Clouds, we see them every day but very little is known about their biology.

This could soon change, partly due to the work of scientist Dr Bruce Moffett who is carrying out world-class scientific research at Goodwick's Ocean Lab.

Dr Bruce Moffett is a leading authority on bio- precipitation, the study of clouds and how they form rain. His research at Ocean Lab could play a pivotal role in the way mankind deals with climate change.

His work centres on ice nuclei which trigger rainfall from clouds: In temperate climates the water in clouds has to freeze in order for it to rain, pure water however does not freeze at 0C but at -40C. As clouds rarely get this cold a bacterial catalyst, an ice nucleator, is required.

These can be bacteria, moss or lichen; a pint of cloud water can contain two million bacteria.

Dr Moffett analyses samples of water using a modified PCR machine, usually used to make copies of DNA. Using freezing and heating techniques he can analyse the number and origin of ice nuclei in a sample.

"Clouds are still one of the great unknowns," he said. "If we understand how clouds are formed we will be able to get more of a handle on their influences on earth's temperature."

His most recent research has focused on the presence of these ice nucleators in the river Gwaun. He will expand on this later during a trip to the Mississippi and the Missouri rivers later this month.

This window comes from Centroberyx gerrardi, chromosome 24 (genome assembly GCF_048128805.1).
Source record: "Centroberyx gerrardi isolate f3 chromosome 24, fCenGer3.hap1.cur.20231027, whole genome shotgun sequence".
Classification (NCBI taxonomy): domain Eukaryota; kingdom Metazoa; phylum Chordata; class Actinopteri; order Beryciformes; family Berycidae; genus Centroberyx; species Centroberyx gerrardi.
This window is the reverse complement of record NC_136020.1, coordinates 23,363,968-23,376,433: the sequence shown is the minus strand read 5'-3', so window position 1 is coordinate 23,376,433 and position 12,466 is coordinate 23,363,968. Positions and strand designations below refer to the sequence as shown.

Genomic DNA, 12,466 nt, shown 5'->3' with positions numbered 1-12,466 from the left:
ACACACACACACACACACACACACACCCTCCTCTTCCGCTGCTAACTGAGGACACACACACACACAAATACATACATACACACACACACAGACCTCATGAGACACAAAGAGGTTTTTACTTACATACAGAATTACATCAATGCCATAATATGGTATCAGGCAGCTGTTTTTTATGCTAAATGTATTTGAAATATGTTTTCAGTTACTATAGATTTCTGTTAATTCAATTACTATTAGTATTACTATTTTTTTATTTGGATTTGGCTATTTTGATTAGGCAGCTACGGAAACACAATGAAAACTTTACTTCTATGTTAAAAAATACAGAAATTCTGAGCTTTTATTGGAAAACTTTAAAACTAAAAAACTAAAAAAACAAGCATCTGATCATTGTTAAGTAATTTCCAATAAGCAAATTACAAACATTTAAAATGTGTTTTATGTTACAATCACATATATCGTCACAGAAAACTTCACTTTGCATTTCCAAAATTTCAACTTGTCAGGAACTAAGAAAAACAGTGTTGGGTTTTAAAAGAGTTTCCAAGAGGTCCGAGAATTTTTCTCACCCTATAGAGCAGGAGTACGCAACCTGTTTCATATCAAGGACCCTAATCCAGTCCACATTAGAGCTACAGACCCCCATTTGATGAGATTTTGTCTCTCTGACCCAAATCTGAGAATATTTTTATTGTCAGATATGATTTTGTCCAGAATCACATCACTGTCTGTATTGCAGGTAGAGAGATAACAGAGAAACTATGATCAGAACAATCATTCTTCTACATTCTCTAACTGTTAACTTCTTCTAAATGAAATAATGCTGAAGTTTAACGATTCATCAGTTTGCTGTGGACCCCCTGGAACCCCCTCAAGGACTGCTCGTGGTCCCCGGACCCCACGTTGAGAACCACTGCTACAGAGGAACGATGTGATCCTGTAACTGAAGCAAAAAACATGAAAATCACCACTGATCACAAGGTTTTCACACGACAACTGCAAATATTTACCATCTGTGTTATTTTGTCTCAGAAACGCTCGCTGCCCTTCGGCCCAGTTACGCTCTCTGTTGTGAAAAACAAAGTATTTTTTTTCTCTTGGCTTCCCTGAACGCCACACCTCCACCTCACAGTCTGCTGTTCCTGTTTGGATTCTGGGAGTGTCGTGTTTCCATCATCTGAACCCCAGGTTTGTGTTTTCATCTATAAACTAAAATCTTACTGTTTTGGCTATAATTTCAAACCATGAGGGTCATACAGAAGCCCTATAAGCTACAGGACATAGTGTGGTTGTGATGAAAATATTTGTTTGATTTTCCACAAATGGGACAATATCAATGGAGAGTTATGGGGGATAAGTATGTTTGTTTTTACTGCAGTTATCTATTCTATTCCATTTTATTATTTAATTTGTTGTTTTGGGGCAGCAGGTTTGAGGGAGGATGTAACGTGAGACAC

"There are very very few ice nuclei in the oceans," said Dr Moffett. "But there were 10,000 more ice nuclei in the River Gwaun. The rivers could be the source of the ocean ice nuclei that people have been researching for years.

"The oceans are more likely to make rain fall back into the oceans where it is of no use to man or beast. We should be looking at rivers."

Other research centres on seaweed and its ability to produce its own cloud systems. Data from the Ocean Lab shows seaweed can produce ice nuclei at high temperatures and might be able to make their own clouds and make their own rain

"If we don't have rain we don't have civilisation," said Dr Moffett. "That's what life depends on. The availability of water is what drives civilisation; it's what has killed off civilisations in the past.

"The more we understand about the hydrological cycle the better. Then we can maybe influence where and when rain falls."

Dr Moffett hopes to involve local people in cloud catching and seaweed analysis projects this summer. For more information call the Ocean Lab on 01348-874737.